HAMP Permanent Modifications Picking Up: BarCap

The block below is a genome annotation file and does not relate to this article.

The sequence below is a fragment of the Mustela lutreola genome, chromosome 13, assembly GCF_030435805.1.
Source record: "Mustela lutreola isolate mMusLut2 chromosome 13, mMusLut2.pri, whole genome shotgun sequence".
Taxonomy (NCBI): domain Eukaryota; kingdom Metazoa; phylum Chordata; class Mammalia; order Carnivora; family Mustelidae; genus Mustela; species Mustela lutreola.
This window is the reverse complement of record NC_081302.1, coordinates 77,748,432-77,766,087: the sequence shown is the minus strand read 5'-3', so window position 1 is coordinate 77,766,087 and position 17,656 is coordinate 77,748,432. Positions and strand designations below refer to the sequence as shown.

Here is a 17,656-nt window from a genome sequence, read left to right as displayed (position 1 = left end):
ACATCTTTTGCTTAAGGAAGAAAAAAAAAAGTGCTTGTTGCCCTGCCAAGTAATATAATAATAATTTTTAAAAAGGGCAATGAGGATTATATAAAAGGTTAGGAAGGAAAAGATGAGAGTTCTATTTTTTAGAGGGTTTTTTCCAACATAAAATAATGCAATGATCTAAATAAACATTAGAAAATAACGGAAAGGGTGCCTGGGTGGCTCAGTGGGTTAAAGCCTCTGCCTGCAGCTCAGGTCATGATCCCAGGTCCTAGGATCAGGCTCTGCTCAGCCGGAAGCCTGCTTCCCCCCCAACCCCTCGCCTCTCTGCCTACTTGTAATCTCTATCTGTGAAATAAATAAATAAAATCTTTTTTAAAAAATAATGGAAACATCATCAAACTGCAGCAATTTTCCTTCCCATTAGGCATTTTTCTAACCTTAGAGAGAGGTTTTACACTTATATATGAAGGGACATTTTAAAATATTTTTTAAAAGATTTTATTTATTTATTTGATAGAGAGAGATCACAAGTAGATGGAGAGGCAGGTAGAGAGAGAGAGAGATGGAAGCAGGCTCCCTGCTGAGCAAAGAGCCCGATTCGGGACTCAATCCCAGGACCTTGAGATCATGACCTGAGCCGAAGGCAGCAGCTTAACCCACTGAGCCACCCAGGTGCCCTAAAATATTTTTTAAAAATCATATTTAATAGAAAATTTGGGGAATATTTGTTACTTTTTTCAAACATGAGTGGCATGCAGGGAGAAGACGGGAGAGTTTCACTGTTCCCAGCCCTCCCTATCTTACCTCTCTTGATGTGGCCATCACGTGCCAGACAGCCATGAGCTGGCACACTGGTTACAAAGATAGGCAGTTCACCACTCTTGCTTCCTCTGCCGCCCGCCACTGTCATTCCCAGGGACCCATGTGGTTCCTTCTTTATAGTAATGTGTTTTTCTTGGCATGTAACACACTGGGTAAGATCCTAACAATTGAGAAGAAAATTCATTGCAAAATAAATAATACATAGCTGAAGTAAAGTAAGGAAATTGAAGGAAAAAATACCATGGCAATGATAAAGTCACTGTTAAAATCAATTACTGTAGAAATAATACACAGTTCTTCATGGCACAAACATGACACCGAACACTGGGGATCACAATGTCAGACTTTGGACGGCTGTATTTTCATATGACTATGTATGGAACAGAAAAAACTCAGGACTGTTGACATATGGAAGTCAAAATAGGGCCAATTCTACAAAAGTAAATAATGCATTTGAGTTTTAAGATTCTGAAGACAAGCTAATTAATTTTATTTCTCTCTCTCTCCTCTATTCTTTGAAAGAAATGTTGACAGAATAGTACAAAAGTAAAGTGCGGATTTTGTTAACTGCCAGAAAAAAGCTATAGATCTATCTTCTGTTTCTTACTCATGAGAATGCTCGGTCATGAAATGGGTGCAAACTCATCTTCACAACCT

[Update 1: Clarifies HAMP eligibility] Modification rates picked up over December and January as servicers converted more trials into permanent modifications under the Home Affordable Modification Program (HAMP), according to a report from Barclays Capital. The US Treasury Department launched HAMP in March 2009 to allocate capped incentives to servicers for the modification of loans on the verge of foreclosure. According to the latest HAMP progress report from the Treasury, servicers provided more than 66,000 permanent modifications through December. Participating servicers receive more than $35bn in total capped incentives, but the program could reach as high as $50bn. Modification rates “turned a corner” in October 2009, according to BarCap analysts, congruent with the rise in HAMP permanent conversion rates. The Treasury recently changed document guidelines for the servicers that go into effect June 1, 2010. After that date, borrowers seeking help through the program must provide certain documentation to enter into a trial modification. At the start of the program, servicers collected the documents during the three-month trial plan, creating a lag time in the permanent conversion rate. Out of the more than 1m borrowers in HAMP trials, 34% have been on private-label securitized loans – meaning the loans are not held by Fannie Mae (FNM), Freddie Mac (FRE) or Ginnie Mae. After assuming a similar conversion rate for non-agency loans, analysts found 22,600 non-agency permanent modifications under HAMP. “This ties in closely with the 25,000 loans modified in past two months that we see using our custom logic on Loan Performance. A higher number based on our logic also makes sense to us as some servicers have non-HAMP modification programs,” according to the report. Barclays confirmed the numbers by looking at the independent servicer Ocwen Financial Corp., which has a large portion of its portfolio in non-agency deals. Ocwen provided 5,332 permanent modifications through December, or 71.7% of the more than 7,000 loans in HAMP trials, according to the Treasury report. According to Barclays Capital estimates, Ocwen has 5,700 loan modifications in the past three months versus the 5,332 reported by the Treasury. Servicers are modifying more modifications for delinquent borrowers, according to the report. In the past, modifications went to more current borrowers. Under HAMP, current borrowers in imminent default are eligible for the program, and servicers might be migrating toward those loans as pressure intensifies to reach the 3-to-4m borrowers targeted for HAMP, according to the report. Fannie Mae recently released new guidelines to servicers to begin gauging imminent default risk for HAMP. “The rise in modification rates due to HAMP trial-to-permanent conversions has been restricted to a few smaller servicers so far. We expect mod rates to further increase in the coming months as the bigger servicers start converting the large chunk of loans in trial mods,” according to the report. Write to Jon Prior.